The only time I can remember wishing for the end of a vacation was winter break of my senior year in college. Mid-January rolled around and I couldn't wait to get back to school. No, it wasn't so much that I was longing for cafeteria food or the return to cold showers. Nor was I eager to hit the books again. Instead, I had to get away from the question and the people who asked it: "What are your plans for after graduation?"
These days, with tuition, student loans and unemployment all high, the pressure is great to have an answer for this question.
When you listen to students who are getting ready to graduate or who already have, but are looking for work, they will often say things like:
"I want to make a difference"
"I want to live in a place far away from home"
"I want to meet and work with people who are different from me"
"I want to pay off my student loans"
And of course, they want to have an answer to the looming question: What are you going to do next year?
When I graduated from college, ad agencies and consulting groups were the big draw. If you wanted to do service, the Peace Corps was pretty much the only option, unless you had a friend who knew someone who ran some kind of non-profit somewhere. Today it's different. The most competitive job to get right after college is with Teach for America. AmeriCorps is also a popular option, but with more than 500,000 applicants for less than 80,000 positions, it is not a slam-dunk to get in. So what do you do if you are someone who wants to change the world, find meaningful work, commit to an issue and delve deeper and further into life's journey?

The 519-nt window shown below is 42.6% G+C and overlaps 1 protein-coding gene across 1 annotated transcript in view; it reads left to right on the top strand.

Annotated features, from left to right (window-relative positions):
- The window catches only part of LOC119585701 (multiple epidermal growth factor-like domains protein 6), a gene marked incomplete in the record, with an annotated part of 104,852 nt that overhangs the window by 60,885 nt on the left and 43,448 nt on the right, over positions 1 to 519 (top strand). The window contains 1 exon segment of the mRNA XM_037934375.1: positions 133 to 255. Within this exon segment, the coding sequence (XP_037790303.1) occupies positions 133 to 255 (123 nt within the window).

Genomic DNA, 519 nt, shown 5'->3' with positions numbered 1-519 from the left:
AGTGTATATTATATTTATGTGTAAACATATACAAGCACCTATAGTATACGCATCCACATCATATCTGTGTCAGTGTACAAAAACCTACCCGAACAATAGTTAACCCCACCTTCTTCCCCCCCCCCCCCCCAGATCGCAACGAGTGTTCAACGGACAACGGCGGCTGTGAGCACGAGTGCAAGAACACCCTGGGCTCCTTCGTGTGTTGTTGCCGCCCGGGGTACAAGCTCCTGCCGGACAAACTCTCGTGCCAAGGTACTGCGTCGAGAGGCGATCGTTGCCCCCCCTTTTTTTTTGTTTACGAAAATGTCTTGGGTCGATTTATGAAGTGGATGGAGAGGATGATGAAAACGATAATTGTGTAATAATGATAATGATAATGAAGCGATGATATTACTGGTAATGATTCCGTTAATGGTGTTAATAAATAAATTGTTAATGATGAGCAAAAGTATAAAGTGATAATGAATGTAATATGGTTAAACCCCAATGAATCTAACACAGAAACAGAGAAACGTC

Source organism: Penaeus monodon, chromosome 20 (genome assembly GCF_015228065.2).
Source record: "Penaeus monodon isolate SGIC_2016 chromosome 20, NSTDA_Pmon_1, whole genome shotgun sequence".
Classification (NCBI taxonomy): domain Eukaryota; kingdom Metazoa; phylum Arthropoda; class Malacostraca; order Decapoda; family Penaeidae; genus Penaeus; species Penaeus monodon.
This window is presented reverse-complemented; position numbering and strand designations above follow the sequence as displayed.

FAITH3 has just launched a website that identifies and celebrates twenty groups that recruit, hire and train individuals who want to make a difference in the world, including their own. Most of these service placements last a year.
If you want to go out and do service at your leisure, these groups are not the place for you. But if you're looking for a place that will change the world and you along with it, keep reading.
Over the past decade I have sought out and convened a collection of excellent faith-based service organizations that place individuals - mostly young adults - in community settings where they engage in meaningful work while discerning what they want to do when their years of service are completed.
When you work with one of these organizations you will find your:
- Skills are called upon and sharpened
- Stereotypes are exposed and changed
- Idealism is challenged yet maintained
- Passions for changing the world and a platform to do just that
- Comforts are traded in for sustainable practices
Most importantly, you'll find that spiritual practices and service collide.
There are four common practices and themes that most, although not all, of these groups follow. They include:
Participants live together in a house, often in the neighborhoods where they serve. Residents usually share food and prepare and eat meals together. While living with other people can be hard, it is often seen as one of the most rewarding experiences of the year.
Simplicity and Sustainability